This ignores the fact that these abrogated positions are unfilled and will remain unfilled for several years. Those positions will remain unfilled regardless as to how the Seattle City Council feels about it because of simple mathematics; SPD literally cannot hire and train enough new officers to expand the department quickly, especially given the number of separations every year. 160 unfilled and still funded positions remain in SPD even after this abrogation, and CM Herbold estimates it will take EIGHT YEARS to fill 120 of these positions. That means that even if Council members wish to aggressively grow the police department, no additional positions will be necessary until 2030. Furthermore, additional positions are added to city departments all the time; this is standard practice, and the idea that Seattle council members will be unable to do this in 2030 (or whenever the need might arise) if they are in agreement as to the proper size of the department is absurd.
It is also worth noting the overall SPD budget will grow by around $15m in 2023 after shrinking for the last two years (2021 and 2022). The Council’s changes to SPD’s budget from the one proposed by Mayor Harrell at the end of September amount to a less than 1% decrease. Fiscal realities due to lower-than-expected city revenue meant there simply weren’t a lot of additional resources to devote to any part of the budget, including to a police department that is only expecting to gain a net of 15 police officers in 2023 in spite of funding hiring bonuses and an expensive media campaign. Unfortunately, this also negatively impacted investment in alternative public safety programs that are often both more effective in making people feel safe and more cost effective than hiring more police.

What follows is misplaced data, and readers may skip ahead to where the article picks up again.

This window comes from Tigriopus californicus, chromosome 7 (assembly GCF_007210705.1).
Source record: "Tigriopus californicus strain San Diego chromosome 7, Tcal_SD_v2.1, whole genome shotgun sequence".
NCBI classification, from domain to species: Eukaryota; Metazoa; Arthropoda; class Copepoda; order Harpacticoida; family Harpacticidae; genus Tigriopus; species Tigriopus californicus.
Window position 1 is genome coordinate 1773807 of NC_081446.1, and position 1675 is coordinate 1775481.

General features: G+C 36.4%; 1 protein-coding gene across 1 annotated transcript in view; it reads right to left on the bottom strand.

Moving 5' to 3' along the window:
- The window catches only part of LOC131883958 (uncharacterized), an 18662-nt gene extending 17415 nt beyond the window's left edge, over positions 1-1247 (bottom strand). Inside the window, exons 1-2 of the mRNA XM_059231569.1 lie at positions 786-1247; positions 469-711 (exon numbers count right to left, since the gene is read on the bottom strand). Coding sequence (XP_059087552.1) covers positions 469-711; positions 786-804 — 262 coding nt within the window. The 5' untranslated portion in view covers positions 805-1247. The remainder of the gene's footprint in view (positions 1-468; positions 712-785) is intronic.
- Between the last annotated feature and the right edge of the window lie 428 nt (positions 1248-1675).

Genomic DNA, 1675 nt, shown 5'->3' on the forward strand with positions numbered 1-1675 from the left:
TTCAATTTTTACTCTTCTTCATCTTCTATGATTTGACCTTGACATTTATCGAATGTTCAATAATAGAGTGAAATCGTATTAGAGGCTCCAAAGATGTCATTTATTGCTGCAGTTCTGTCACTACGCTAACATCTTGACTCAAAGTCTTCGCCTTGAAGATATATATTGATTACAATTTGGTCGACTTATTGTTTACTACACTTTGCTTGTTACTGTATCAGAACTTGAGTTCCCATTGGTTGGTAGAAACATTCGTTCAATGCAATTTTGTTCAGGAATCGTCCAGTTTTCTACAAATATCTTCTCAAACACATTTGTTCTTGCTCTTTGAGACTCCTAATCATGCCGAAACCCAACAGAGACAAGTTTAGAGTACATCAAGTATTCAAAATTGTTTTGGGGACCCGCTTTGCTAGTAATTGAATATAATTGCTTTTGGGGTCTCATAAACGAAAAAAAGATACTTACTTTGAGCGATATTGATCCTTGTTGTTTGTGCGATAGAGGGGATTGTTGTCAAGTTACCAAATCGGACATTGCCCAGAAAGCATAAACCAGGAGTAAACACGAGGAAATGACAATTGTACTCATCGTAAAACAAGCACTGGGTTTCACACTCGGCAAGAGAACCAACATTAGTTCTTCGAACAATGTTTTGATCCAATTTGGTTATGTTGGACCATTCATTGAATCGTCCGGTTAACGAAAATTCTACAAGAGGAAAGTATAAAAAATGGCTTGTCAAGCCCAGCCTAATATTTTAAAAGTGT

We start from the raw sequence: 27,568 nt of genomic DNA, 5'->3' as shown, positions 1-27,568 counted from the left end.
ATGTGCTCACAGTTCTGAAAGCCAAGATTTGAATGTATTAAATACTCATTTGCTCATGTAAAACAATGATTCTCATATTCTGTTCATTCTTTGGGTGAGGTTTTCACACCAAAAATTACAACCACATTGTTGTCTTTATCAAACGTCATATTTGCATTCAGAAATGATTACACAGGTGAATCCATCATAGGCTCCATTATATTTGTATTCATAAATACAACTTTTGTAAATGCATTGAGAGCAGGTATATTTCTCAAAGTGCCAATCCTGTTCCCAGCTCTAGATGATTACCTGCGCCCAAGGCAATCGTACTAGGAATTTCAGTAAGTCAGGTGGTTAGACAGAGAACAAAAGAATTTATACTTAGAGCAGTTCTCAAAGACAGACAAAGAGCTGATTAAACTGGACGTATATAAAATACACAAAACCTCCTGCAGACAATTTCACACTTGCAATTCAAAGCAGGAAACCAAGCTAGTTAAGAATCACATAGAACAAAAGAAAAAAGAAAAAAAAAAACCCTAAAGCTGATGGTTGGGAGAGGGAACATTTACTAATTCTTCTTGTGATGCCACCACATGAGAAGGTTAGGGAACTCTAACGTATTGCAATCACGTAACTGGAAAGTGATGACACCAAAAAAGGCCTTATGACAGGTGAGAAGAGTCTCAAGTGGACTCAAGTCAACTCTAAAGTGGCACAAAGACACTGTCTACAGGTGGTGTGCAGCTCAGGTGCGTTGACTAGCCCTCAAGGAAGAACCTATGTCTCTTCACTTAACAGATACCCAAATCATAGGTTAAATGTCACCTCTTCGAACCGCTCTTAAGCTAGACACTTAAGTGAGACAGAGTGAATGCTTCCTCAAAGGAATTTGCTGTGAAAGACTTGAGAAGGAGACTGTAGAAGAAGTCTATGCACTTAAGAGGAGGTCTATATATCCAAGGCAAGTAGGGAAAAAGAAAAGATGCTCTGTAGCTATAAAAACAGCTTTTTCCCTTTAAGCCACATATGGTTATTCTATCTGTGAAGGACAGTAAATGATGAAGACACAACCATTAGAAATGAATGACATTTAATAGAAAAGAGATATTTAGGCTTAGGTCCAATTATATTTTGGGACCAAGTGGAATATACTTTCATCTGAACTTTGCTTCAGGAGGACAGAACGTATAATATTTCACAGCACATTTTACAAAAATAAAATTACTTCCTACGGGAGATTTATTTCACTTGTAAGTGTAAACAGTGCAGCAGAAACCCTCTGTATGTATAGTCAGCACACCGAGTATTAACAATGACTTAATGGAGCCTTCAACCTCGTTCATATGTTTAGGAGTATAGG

This was CM Nelson’s first budgetary vote, but why did CM Pedersen choose this year to put his foot down budgetarily speaking, given the above? Certainly the budget included much more controversial choices back in 2020, when he chose to vote in favor of it. One cannot help wondering if next year’s elections have something to do with this change in approach.

Other Seattle News

Seattle has released its legislative agenda for the next state legislative session, which begins in January. The following items related to public safety and the criminal legal system made the city’s agenda, among others:
  • ending qualified immunity for police officers
  • allowing police chiefs to lay off officers on the Brady list